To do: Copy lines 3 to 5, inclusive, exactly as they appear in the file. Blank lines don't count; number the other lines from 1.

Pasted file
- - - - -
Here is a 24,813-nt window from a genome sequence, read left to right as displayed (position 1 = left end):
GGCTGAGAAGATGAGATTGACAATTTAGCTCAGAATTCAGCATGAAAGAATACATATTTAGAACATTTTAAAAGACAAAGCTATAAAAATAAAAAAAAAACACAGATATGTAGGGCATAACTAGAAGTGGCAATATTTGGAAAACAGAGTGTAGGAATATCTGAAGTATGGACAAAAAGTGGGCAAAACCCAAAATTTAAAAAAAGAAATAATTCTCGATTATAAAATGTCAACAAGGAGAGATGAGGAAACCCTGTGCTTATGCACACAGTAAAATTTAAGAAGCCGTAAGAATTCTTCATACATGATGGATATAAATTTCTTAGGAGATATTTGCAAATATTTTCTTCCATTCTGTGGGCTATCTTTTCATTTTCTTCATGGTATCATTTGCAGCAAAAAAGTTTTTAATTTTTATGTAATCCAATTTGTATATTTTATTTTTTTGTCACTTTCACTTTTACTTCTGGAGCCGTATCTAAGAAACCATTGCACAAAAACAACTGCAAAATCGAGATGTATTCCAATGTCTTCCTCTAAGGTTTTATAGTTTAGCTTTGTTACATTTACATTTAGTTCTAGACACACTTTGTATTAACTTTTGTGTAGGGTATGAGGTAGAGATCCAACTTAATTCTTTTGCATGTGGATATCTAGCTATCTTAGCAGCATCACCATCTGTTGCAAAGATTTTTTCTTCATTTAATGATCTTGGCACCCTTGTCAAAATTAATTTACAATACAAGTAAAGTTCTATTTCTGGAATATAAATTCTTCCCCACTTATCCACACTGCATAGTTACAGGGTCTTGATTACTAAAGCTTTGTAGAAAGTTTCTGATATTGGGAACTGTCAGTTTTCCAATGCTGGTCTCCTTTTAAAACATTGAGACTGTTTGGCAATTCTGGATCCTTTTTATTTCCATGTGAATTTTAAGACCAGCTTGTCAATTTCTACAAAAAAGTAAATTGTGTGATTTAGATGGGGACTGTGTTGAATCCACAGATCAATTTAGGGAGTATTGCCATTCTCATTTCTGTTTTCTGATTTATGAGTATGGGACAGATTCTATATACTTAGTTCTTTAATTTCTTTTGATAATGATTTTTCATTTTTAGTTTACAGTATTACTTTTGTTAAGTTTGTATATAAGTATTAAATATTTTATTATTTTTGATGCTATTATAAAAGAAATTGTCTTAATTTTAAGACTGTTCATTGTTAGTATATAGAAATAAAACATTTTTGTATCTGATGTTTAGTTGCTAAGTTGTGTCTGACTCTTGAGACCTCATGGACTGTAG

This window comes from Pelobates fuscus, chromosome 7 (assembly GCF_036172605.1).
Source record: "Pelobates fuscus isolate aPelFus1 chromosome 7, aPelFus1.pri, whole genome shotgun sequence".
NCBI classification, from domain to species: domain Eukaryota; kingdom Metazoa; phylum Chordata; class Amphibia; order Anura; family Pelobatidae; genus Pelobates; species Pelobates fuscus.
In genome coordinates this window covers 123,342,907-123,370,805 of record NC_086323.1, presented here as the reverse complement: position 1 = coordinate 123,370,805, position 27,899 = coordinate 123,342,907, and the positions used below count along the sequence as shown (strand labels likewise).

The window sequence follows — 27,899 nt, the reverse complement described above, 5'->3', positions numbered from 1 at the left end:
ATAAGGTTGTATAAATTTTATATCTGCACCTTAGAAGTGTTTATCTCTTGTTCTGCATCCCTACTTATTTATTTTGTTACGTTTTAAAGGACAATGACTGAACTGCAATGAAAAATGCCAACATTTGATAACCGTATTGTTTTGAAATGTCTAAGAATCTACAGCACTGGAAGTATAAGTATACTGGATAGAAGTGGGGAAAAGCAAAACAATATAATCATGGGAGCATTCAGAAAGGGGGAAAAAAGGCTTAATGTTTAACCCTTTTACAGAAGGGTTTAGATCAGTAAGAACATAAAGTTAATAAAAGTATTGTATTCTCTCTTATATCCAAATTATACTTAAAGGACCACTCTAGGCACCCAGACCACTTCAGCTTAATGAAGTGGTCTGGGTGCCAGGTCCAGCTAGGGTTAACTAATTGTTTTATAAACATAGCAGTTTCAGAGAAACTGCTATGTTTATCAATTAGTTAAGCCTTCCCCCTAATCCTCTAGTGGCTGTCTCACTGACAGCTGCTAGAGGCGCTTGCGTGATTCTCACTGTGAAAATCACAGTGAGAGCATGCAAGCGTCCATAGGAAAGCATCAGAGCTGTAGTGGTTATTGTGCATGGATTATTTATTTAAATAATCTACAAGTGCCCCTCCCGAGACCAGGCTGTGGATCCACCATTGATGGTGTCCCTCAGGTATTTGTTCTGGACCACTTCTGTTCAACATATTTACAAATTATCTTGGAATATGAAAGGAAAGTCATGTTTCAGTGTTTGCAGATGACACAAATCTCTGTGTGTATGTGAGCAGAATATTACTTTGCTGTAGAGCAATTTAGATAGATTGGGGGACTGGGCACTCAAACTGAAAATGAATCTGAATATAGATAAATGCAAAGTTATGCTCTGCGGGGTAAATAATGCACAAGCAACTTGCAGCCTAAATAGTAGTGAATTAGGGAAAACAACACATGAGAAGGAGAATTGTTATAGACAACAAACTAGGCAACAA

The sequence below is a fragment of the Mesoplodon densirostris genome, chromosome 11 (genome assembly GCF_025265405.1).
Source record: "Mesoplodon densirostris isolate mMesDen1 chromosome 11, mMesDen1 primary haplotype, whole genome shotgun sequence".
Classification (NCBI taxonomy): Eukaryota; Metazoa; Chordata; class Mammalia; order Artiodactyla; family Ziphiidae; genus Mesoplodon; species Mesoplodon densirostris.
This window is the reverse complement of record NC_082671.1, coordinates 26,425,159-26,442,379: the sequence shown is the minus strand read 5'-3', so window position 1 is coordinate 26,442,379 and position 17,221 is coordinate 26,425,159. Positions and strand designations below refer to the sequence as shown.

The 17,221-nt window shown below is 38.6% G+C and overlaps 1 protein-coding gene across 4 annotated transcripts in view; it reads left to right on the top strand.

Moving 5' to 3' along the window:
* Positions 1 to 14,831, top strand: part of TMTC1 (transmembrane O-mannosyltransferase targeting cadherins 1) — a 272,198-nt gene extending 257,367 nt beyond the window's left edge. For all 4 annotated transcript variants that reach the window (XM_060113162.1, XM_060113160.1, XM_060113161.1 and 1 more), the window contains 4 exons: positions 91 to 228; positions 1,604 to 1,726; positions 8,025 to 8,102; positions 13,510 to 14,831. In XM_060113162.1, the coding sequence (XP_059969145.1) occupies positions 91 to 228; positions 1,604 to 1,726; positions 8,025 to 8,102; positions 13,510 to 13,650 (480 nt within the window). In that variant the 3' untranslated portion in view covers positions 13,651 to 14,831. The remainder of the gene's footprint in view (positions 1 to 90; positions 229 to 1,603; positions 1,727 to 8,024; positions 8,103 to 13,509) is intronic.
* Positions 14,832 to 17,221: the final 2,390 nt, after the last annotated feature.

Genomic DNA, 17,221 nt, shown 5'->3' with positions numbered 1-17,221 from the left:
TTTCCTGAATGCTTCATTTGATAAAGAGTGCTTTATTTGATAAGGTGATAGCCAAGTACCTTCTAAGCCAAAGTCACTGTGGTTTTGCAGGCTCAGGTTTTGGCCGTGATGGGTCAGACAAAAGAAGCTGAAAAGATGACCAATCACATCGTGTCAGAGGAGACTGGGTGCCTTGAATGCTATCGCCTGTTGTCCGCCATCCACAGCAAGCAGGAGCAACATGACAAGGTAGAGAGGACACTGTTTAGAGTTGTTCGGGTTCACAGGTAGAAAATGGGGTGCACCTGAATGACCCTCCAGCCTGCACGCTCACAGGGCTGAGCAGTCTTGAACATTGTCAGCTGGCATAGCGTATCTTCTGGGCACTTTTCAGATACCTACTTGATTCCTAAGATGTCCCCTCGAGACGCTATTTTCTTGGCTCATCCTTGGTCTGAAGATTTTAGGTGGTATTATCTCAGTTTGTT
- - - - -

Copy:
This window comes from Pelobates fuscus, chromosome 7 (assembly GCF_036172605.1).
Source record: "Pelobates fuscus isolate aPelFus1 chromosome 7, aPelFus1.pri, whole genome shotgun sequence".
NCBI classification, from domain to species: domain Eukaryota; kingdom Metazoa; phylum Chordata; class Amphibia; order Anura; family Pelobatidae; genus Pelobates; species Pelobates fuscus.